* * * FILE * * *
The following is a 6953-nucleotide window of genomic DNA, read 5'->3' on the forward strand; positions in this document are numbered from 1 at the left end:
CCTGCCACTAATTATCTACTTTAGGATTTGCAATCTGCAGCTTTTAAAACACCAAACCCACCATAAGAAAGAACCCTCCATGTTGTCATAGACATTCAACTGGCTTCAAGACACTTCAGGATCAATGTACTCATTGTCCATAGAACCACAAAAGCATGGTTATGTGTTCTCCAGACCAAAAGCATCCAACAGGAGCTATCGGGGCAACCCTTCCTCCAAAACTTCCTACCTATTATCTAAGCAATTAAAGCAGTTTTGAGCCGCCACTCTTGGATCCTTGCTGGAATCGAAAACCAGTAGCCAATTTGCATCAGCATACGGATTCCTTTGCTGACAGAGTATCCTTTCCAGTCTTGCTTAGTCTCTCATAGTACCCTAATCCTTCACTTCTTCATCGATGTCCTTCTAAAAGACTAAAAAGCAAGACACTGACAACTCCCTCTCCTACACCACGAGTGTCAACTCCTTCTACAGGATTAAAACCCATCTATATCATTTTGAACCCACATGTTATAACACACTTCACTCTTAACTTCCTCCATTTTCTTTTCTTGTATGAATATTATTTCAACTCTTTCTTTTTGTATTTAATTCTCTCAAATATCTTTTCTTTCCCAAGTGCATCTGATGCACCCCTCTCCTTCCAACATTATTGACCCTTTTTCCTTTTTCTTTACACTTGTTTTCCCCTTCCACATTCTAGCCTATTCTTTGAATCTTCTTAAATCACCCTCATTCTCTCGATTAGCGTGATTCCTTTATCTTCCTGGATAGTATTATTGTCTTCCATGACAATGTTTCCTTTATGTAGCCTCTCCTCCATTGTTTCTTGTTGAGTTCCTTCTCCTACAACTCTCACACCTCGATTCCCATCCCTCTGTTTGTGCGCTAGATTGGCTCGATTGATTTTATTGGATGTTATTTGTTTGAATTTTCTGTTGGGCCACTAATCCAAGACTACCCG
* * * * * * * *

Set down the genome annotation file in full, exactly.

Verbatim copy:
The following is a 6953-nucleotide window of genomic DNA, read 5'->3' on the forward strand; positions in this document are numbered from 1 at the left end:
CCTGCCACTAATTATCTACTTTAGGATTTGCAATCTGCAGCTTTTAAAACACCAAACCCACCATAAGAAAGAACCCTCCATGTTGTCATAGACATTCAACTGGCTTCAAGACACTTCAGGATCAATGTACTCATTGTCCATAGAACCACAAAAGCATGGTTATGTGTTCTCCAGACCAAAAGCATCCAACAGGAGCTATCGGGGCAACCCTTCCTCCAAAACTTCCTACCTATTATCTAAGCAATTAAAGCAGTTTTGAGCCGCCACTCTTGGATCCTTGCTGGAATCGAAAACCAGTAGCCAATTTGCATCAGCATACGGATTCCTTTGCTGACAGAGTATCCTTTCCAGTCTTGCTTAGTCTCTCATAGTACCCTAATCCTTCACTTCTTCATCGATGTCCTTCTAAAAGACTAAAAAGCAAGACACTGACAACTCCCTCTCCTACACCACGAGTGTCAACTCCTTCTACAGGATTAAAACCCATCTATATCATTTTGAACCCACATGTTATAACACACTTCACTCTTAACTTCCTCCATTTTCTTTTCTTGTATGAATATTATTTCAACTCTTTCTTTTTGTATTTAATTCTCTCAAATATCTTTTCTTTCCCAAGTGCATCTGATGCACCCCTCTCCTTCCAACATTATTGACCCTTTTTCCTTTTTCTTTACACTTGTTTTCCCCTTCCACATTCTAGCCTATTCTTTGAATCTTCTTAAATCACCCTCATTCTCTCGATTAGCGTGATTCCTTTATCTTCCTGGATAGTATTATTGTCTTCCATGACAATGTTTCCTTTATGTAGCCTCTCCTCCATTGTTTCTTGTTGAGTTCCTTCTCCTACAACTCTCACACCTCGATTCCCATCCCTCTGTTTGTGCGCTAGATTGGCTCGATTGATTTTATTGGATGTTATTTGTTTGAATTTTCTGTTGGGCCACTAATCCAAGACTACCCG